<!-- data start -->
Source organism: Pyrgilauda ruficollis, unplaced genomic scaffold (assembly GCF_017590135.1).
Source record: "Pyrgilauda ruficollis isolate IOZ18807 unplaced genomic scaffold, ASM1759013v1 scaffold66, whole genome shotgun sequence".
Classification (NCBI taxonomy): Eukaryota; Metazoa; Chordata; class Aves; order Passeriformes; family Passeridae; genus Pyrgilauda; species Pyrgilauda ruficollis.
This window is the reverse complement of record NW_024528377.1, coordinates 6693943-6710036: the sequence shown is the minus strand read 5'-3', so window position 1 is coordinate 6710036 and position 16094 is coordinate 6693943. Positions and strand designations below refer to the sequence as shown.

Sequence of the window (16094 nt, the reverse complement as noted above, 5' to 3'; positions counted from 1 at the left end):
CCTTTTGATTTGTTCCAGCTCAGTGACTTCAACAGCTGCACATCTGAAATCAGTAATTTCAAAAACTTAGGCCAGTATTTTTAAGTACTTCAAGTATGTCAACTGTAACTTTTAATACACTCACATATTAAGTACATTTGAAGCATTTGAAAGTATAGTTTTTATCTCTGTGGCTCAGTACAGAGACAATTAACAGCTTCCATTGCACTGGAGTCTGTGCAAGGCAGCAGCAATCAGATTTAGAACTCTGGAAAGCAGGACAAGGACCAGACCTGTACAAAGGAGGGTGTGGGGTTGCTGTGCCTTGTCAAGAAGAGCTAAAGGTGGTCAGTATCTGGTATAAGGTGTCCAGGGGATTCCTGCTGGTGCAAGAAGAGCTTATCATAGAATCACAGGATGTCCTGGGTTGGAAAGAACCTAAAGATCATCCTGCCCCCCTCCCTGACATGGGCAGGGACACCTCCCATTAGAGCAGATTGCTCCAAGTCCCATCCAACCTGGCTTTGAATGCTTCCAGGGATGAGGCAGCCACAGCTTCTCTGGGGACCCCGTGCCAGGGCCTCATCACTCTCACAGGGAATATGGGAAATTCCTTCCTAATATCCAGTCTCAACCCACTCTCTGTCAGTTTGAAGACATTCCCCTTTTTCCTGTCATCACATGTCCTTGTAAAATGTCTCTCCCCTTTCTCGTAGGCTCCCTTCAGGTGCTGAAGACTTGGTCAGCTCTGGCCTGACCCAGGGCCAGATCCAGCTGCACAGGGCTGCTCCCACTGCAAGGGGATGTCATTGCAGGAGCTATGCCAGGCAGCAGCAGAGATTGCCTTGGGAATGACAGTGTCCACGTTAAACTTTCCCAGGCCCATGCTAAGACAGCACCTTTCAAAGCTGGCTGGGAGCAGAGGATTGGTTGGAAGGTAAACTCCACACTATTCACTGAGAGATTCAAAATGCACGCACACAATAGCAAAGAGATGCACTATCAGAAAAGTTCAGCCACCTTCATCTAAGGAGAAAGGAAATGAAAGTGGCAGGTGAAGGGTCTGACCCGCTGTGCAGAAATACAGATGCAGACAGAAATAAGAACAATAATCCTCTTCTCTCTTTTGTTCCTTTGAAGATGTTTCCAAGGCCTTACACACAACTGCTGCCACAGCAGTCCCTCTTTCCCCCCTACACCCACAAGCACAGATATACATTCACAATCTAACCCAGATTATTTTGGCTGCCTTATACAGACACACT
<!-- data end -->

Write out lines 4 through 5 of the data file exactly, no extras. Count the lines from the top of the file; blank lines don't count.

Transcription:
This window is the reverse complement of record NW_024528377.1, coordinates 6693943-6710036: the sequence shown is the minus strand read 5'-3', so window position 1 is coordinate 6710036 and position 16094 is coordinate 6693943. Positions and strand designations below refer to the sequence as shown.

Sequence of the window (16094 nt, the reverse complement as noted above, 5' to 3'; positions counted from 1 at the left end):